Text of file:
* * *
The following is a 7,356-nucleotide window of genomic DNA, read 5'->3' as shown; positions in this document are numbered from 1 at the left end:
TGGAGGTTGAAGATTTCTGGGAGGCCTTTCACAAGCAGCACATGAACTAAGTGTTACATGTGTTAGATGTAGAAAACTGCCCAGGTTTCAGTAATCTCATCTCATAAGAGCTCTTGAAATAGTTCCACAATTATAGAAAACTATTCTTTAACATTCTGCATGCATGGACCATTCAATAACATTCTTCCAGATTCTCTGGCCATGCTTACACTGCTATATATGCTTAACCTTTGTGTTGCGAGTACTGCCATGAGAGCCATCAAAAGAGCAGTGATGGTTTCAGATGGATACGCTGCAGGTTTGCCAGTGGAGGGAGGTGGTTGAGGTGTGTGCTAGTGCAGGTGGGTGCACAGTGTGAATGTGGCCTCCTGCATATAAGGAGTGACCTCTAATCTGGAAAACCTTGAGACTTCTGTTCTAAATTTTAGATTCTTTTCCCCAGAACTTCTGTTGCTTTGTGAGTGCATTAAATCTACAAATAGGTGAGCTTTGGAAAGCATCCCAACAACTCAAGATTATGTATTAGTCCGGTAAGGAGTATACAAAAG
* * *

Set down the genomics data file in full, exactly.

The following is a 7,356-nucleotide window of genomic DNA, read 5'->3' as shown; positions in this document are numbered from 1 at the left end:
TGGAGGTTGAAGATTTCTGGGAGGCCTTTCACAAGCAGCACATGAACTAAGTGTTACATGTGTTAGATGTAGAAAACTGCCCAGGTTTCAGTAATCTCATCTCATAAGAGCTCTTGAAATAGTTCCACAATTATAGAAAACTATTCTTTAACATTCTGCATGCATGGACCATTCAATAACATTCTTCCAGATTCTCTGGCCATGCTTACACTGCTATATATGCTTAACCTTTGTGTTGCGAGTACTGCCATGAGAGCCATCAAAAGAGCAGTGATGGTTTCAGATGGATACGCTGCAGGTTTGCCAGTGGAGGGAGGTGGTTGAGGTGTGTGCTAGTGCAGGTGGGTGCACAGTGTGAATGTGGCCTCCTGCATATAAGGAGTGACCTCTAATCTGGAAAACCTTGAGACTTCTGTTCTAAATTTTAGATTCTTTTCCCCAGAACTTCTGTTGCTTTGTGAGTGCATTAAATCTACAAATAGGTGAGCTTTGGAAAGCATCCCAACAACTCAAGATTATGTATTAGTCCGGTAAGGAGTATACAAAAG